When I wrote an article a few years back on legendary bluegrass singer/mandolinist/guitarist/bassist Ronnie Reno, I called him bluegrass’ “youngest old-timer,” but by the same token, he’s one of the music’s oldest whiz kids.  Long before Ricky Skaggs, Marty Stuart, Chris Thile or Sierra Hull, there was Ronnie Reno. Plan your next trip to Bluegrass Underground
Ronnie, barely a teenager, was touring and recording with his Bluegrass Hall of Fame dad Don Reno and his late partner Red Smiley in one of the genre-defining first-generation bluegrass bands, Reno & Smiley, playing the Lloyd Loar F5 mandolin his dad had found for him. His father was one of the earliest bluegrass pioneers, having already mastered three-finger style banjo and played some dates with Bill Monroe before Earl Scruggs joined the Blue Grass Boys. Don may well have been the first bluegrass banjo player in the Blue Grass Boys, but in 1945 the draft called, and so the classic original bluegrass band lineup featured Monroe with Earl Scruggs, Lester Flatt, Chubby Wise and Howard “Cedric Rainwater” Watts. Just like the Beatles vs. The Stones or Tupac vs. Biggie, the Scruggs-Reno controversy raged on for years. In fact, Noah Crase, one of the pioneering progressive banjo pickers, lost an eye, allegedly in a bar fight over who was better, Reno or Scruggs. Reno was the more progressive of the two, bringing in unusual pop songs as instrumentals (including covering Les Paul’s hit version of “The World is Waiting For the Sunrise”) and playing electric guitar-style single string back-up for slower country songs.

Being part of that band would have been enough to land Ronnie in the history books, but he went on to play bass with the Osborne Brothers and when a club-owner provided an electric instrument instead of the upright that he’d promised. Ronnie became one of the very first electric bassists in bluegrass, providing a key element of what became a big part of the progressive Osborne sound in the ’60s. No bluegrass band back then was closer to the country mainstream and Ronnie crossed over to write Conway Twitty’s 1978 hit, “Boogie Grass Band.” Years earlier, he had left the Osbornes and joined Merle Haggard as multi-instrumentalist/ harmony singer, opening his shows and appearing on some of Hag’s most classic albums of the early ’70s.  His first session with the Country Music Hall of Famer resulted in one of his most enduring hits, “If We Make It Through December.” After his flirtation with country, Ronnie went back to the family business, playing with his dad and his step-brothers Dale and Don Wayne until his father’s death in 1984. Check out more on Ronnie here.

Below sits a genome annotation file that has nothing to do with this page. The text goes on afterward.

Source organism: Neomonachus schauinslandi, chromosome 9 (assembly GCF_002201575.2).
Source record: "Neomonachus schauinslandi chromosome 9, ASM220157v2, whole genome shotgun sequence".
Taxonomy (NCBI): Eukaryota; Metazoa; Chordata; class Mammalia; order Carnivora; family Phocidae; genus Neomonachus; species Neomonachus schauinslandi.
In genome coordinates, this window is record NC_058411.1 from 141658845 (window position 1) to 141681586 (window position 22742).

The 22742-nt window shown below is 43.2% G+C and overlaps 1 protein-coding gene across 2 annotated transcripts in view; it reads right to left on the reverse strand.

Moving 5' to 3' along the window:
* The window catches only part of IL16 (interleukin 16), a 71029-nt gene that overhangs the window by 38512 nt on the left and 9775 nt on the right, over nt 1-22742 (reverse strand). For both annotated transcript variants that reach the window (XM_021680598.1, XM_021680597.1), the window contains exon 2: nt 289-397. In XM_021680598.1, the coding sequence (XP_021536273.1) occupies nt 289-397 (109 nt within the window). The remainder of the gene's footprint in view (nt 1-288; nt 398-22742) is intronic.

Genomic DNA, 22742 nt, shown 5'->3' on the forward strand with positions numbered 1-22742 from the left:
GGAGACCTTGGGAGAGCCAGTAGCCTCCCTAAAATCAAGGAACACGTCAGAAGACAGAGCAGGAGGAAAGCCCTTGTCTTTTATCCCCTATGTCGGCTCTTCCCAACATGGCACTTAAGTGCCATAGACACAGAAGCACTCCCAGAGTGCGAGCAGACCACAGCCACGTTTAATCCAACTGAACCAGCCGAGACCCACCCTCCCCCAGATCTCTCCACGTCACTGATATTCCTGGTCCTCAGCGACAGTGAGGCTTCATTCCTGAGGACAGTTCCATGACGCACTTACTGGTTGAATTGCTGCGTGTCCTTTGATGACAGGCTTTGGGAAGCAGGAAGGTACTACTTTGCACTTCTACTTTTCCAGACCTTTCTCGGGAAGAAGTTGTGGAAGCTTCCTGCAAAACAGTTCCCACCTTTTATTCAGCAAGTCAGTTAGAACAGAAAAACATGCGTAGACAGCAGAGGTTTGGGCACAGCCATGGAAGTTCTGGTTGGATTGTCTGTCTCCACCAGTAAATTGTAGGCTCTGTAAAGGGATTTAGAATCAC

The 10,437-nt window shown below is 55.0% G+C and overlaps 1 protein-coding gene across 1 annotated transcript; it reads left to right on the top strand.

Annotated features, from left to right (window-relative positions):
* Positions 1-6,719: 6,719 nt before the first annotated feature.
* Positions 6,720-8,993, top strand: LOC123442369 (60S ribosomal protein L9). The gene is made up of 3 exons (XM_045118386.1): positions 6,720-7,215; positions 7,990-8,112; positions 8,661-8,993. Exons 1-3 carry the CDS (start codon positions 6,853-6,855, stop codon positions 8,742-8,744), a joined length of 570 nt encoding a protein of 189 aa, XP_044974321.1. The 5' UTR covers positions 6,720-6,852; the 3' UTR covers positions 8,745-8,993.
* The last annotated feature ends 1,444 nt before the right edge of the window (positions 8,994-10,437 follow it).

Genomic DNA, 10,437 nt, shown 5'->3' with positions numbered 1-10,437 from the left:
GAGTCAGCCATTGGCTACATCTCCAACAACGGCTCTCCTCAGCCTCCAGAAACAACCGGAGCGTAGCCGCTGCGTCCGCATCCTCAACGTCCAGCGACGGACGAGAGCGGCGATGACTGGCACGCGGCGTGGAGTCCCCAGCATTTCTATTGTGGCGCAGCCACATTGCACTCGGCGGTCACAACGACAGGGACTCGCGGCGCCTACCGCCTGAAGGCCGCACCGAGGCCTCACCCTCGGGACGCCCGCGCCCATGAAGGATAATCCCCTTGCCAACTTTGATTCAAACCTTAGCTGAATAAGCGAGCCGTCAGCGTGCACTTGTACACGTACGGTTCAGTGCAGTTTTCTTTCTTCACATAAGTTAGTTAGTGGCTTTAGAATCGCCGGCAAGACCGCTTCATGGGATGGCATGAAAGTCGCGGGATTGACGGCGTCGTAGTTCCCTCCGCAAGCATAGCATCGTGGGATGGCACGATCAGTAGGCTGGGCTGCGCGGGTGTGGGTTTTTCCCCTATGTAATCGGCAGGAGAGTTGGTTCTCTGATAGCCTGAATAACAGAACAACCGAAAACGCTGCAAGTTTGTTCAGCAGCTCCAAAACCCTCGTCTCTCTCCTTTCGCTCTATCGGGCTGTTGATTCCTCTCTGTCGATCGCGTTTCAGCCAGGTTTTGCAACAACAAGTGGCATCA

For the past 25 years, Ronnie has also been producing some of the best, purest bluegrass cable TV programming with his “Reno’s Old Time” series on several outlets, most recently RFD. He’ll celebrate that silver anniversary in 2018. They’re great TV, but I may be biased, since he shares a director with our PBS Bluegrass Underground series – local legend Jim Yockey. I could go on and on about Ronnie, but I already have in Bluegrass Unlimited, so here’s a link to that story. But the reason I am writing this is because we are lucky enough to have this legend of bluegrass and country music underground on Nov. 4, our third-to-last show there before our move to The Caverns, the new permanent home of Bluegrass Underground.
Ronnie and his all-star Reno Tradition will be there and, for those who love real country music, opening the 1 p.m. show is Teea Goans. You may have seen her on the Country’s Family Reunion series, where her deep passion and commitment to authentic, soulful country music have been real highlights of the shows. Get your tixs here!
Along with being No. 3 as we countdown to the Big Move, Ronnie’s concert marks the final traditional bluegrass event at Bluegrass Underground before our move. We still have some tickets left, and if you’ve been waiting to check us out, this may be your final chance, since the last two shows are getting perilously close to selling out.
No. 18, with have the Darrell Scott Band and Robbie Fulks, one of the best singer-songwriter combinations I have ever seen anywhere. Just a handful of tickets remains.
Dec. 2, it’s the great Suzy Bogguss, one of the purest voices ever in country music. She’s doing her Christmas show and I have to say, I have never seen any Nashville artist (sorry, Vince and Amy), put on a better holiday event. Again, it’s virtually sold out, so grab those last few tickets now. And if you are lucky enough to get tickets, don’t forget to make some time to tour the cave while you’re there.
Until then, we’ll see you Underground, but you really, really better hurry.
 – Larry Nager